An acute myocardial infarction (AMI), or heart attack, is a life-threatening condition that occurs when blood flow to the heart muscle (myocardium) is suddenly decreased or completely cut off. It is usually caused by a blood clot or blockage in one or more of the coronary vessels supplying blood to the heart muscle. An AMI requires immediate treatment and medical attention, as any delay in intervention can result in irreversible damage to the heart muscle. According to the Centers for Disease Control and Prevention, each year more than 800,000 people living in the US will suffer a heart attack.
Although the management of AMI has improved in recent decades, morbidity and mortality associated with AMI remain high, with the majority of early deaths occurring outside the hospital. Early action is crucial for survival and to preserve heart muscle. Besides aspirin, there are no treatment options currently available for the critical time from onset of AMI symptoms to first medical contact. The need for an early intervention has been highlighted by the guidelines of the European Society of Cardiology, which identified the prehospital phase as the most critical for high-risk patients and reiterated that efforts must be made to reduce the delay in initiation of treatment in order to reduce deaths.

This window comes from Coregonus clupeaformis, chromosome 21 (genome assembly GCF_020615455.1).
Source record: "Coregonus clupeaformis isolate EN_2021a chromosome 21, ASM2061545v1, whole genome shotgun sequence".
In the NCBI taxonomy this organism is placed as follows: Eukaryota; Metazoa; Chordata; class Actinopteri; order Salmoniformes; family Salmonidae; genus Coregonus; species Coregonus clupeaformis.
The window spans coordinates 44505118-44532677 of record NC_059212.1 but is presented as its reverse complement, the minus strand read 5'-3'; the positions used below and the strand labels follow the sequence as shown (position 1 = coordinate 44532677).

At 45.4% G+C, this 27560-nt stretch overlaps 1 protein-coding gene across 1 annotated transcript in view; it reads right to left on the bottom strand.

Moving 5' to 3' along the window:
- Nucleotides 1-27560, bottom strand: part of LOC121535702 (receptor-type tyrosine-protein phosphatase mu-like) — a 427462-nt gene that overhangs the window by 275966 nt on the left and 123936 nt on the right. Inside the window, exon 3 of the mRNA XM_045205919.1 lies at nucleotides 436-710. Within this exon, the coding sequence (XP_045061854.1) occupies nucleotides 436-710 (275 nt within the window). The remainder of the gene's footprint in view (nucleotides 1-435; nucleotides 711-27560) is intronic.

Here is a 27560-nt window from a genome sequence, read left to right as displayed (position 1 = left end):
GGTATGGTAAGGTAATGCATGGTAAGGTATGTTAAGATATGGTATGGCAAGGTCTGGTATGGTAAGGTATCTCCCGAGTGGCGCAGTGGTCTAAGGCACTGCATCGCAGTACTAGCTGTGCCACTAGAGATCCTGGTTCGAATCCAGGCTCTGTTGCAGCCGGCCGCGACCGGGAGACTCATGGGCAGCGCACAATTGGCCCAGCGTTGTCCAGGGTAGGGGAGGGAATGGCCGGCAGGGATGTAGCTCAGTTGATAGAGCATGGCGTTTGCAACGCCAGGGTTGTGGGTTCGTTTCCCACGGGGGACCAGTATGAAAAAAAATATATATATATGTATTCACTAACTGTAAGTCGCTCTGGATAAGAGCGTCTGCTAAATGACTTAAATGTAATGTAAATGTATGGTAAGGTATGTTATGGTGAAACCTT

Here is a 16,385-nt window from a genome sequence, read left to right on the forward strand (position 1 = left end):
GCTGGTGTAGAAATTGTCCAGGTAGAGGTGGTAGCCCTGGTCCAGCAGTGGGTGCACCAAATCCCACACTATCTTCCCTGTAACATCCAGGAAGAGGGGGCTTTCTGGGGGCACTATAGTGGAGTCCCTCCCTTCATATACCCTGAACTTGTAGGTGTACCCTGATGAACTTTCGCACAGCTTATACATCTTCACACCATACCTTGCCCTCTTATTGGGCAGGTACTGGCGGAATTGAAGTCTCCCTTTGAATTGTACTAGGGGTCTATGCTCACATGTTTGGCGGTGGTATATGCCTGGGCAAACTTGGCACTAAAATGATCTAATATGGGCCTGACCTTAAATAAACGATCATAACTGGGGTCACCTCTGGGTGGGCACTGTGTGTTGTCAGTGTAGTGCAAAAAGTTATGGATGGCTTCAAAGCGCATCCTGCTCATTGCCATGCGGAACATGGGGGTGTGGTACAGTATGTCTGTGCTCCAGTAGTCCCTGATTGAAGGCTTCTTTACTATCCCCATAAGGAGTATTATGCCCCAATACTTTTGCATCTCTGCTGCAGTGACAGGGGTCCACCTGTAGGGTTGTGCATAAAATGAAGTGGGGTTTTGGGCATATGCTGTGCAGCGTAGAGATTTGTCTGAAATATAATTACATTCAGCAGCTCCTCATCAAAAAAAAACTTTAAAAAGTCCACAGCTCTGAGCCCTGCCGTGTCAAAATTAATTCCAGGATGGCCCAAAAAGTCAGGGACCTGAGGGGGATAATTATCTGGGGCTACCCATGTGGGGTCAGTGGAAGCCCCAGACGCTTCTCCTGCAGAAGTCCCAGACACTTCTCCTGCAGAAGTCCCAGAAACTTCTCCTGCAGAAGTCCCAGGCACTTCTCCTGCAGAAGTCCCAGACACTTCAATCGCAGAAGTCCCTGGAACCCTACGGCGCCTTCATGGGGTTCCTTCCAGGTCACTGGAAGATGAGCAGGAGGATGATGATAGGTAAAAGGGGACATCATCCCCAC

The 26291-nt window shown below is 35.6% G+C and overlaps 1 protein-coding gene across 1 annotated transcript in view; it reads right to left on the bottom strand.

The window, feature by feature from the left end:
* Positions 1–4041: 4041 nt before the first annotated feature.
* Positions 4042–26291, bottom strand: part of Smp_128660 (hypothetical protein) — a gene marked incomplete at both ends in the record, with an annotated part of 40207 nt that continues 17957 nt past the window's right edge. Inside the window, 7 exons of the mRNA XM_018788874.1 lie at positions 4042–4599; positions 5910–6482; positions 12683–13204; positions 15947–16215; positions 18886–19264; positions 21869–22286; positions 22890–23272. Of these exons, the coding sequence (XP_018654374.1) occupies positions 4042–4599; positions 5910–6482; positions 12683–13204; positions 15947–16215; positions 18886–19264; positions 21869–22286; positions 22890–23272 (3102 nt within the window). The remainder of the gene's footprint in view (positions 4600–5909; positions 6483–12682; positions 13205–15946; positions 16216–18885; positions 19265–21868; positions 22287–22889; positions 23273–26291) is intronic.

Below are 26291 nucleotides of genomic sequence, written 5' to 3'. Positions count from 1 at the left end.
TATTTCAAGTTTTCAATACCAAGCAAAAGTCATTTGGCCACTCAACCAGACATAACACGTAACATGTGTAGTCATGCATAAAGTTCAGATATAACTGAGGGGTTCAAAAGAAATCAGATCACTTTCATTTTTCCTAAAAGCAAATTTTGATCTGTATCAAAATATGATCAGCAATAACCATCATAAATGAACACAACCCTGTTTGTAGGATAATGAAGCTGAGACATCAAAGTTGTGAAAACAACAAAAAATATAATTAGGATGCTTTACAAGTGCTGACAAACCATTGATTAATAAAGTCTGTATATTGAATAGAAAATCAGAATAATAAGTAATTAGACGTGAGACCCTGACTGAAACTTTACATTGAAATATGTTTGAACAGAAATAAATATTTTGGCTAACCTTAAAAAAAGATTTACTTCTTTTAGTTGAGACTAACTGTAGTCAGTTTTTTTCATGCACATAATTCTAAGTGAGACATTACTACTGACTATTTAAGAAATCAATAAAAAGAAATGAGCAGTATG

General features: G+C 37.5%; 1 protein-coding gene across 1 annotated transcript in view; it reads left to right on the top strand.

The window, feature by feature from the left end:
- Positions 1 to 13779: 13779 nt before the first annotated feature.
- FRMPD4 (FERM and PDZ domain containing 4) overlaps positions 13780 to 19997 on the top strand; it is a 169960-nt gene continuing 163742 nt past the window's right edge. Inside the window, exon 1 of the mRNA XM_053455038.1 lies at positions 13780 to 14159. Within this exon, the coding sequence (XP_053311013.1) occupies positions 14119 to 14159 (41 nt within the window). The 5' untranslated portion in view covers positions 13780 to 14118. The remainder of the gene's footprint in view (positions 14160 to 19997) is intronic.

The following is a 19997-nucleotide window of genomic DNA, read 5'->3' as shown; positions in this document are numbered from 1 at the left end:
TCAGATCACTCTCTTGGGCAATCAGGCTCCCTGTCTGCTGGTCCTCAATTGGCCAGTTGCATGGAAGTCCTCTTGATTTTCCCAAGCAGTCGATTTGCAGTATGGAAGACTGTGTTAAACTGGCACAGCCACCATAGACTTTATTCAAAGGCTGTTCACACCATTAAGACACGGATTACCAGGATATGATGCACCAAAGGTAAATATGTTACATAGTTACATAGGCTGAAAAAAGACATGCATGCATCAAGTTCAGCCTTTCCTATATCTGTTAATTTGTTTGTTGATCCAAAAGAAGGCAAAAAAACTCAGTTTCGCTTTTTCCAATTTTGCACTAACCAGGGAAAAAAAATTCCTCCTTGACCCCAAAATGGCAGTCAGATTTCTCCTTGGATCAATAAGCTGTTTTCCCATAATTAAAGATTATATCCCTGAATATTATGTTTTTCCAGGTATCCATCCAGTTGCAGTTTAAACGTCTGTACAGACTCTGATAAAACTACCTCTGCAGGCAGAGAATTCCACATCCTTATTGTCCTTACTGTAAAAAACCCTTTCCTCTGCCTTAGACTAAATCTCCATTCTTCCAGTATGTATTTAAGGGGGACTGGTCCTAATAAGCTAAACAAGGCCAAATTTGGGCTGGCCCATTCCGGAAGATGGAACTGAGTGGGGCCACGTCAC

Dual antiplatelet therapy – the combination of aspirin and a P2Y12 inhibitor – is a cornerstone of the treatment of patients with acute coronary syndromes (ACS) and of those undergoing percutaneous coronary intervention (PCI). Oral P2Y12 inhibitors are indicated for acute treatment as well as long-term secondary prophylaxis of confirmed AMI. An intravenous P2Y12 inhibitor is intended for specialized use in an acute and hospital setting in patients undergoing PCI who have not been pretreated with an oral P2Y12 inhibitor.